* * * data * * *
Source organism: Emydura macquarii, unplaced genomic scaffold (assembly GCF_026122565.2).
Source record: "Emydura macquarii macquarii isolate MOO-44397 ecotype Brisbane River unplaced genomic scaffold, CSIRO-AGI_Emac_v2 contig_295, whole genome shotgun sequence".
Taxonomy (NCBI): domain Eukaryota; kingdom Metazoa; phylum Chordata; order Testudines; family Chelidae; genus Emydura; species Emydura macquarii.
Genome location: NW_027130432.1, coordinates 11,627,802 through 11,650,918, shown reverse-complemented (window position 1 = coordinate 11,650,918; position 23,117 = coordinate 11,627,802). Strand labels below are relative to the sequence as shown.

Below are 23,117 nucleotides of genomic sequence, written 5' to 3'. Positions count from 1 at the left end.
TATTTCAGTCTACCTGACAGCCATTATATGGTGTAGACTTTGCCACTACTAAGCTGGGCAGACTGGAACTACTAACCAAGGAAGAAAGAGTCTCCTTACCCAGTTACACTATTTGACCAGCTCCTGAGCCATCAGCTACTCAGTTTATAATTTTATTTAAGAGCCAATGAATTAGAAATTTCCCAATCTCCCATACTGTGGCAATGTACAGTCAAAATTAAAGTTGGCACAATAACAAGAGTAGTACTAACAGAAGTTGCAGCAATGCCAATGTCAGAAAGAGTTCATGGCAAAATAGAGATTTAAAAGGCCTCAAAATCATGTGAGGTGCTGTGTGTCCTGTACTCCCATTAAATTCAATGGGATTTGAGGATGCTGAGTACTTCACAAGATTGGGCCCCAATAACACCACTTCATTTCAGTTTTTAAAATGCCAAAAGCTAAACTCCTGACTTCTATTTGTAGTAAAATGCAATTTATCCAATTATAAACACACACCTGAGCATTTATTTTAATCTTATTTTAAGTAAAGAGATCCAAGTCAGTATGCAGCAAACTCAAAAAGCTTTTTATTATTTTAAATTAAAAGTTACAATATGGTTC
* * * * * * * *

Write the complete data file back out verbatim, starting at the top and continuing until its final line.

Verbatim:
Source organism: Emydura macquarii, unplaced genomic scaffold (assembly GCF_026122565.2).
Source record: "Emydura macquarii macquarii isolate MOO-44397 ecotype Brisbane River unplaced genomic scaffold, CSIRO-AGI_Emac_v2 contig_295, whole genome shotgun sequence".
Taxonomy (NCBI): domain Eukaryota; kingdom Metazoa; phylum Chordata; order Testudines; family Chelidae; genus Emydura; species Emydura macquarii.
Genome location: NW_027130432.1, coordinates 11,627,802 through 11,650,918, shown reverse-complemented (window position 1 = coordinate 11,650,918; position 23,117 = coordinate 11,627,802). Strand labels below are relative to the sequence as shown.

Below are 23,117 nucleotides of genomic sequence, written 5' to 3'. Positions count from 1 at the left end.
TATTTCAGTCTACCTGACAGCCATTATATGGTGTAGACTTTGCCACTACTAAGCTGGGCAGACTGGAACTACTAACCAAGGAAGAAAGAGTCTCCTTACCCAGTTACACTATTTGACCAGCTCCTGAGCCATCAGCTACTCAGTTTATAATTTTATTTAAGAGCCAATGAATTAGAAATTTCCCAATCTCCCATACTGTGGCAATGTACAGTCAAAATTAAAGTTGGCACAATAACAAGAGTAGTACTAACAGAAGTTGCAGCAATGCCAATGTCAGAAAGAGTTCATGGCAAAATAGAGATTTAAAAGGCCTCAAAATCATGTGAGGTGCTGTGTGTCCTGTACTCCCATTAAATTCAATGGGATTTGAGGATGCTGAGTACTTCACAAGATTGGGCCCCAATAACACCACTTCATTTCAGTTTTTAAAATGCCAAAAGCTAAACTCCTGACTTCTATTTGTAGTAAAATGCAATTTATCCAATTATAAACACACACCTGAGCATTTATTTTAATCTTATTTTAAGTAAAGAGATCCAAGTCAGTATGCAGCAAACTCAAAAAGCTTTTTATTATTTTAAATTAAAAGTTACAATATGGTTC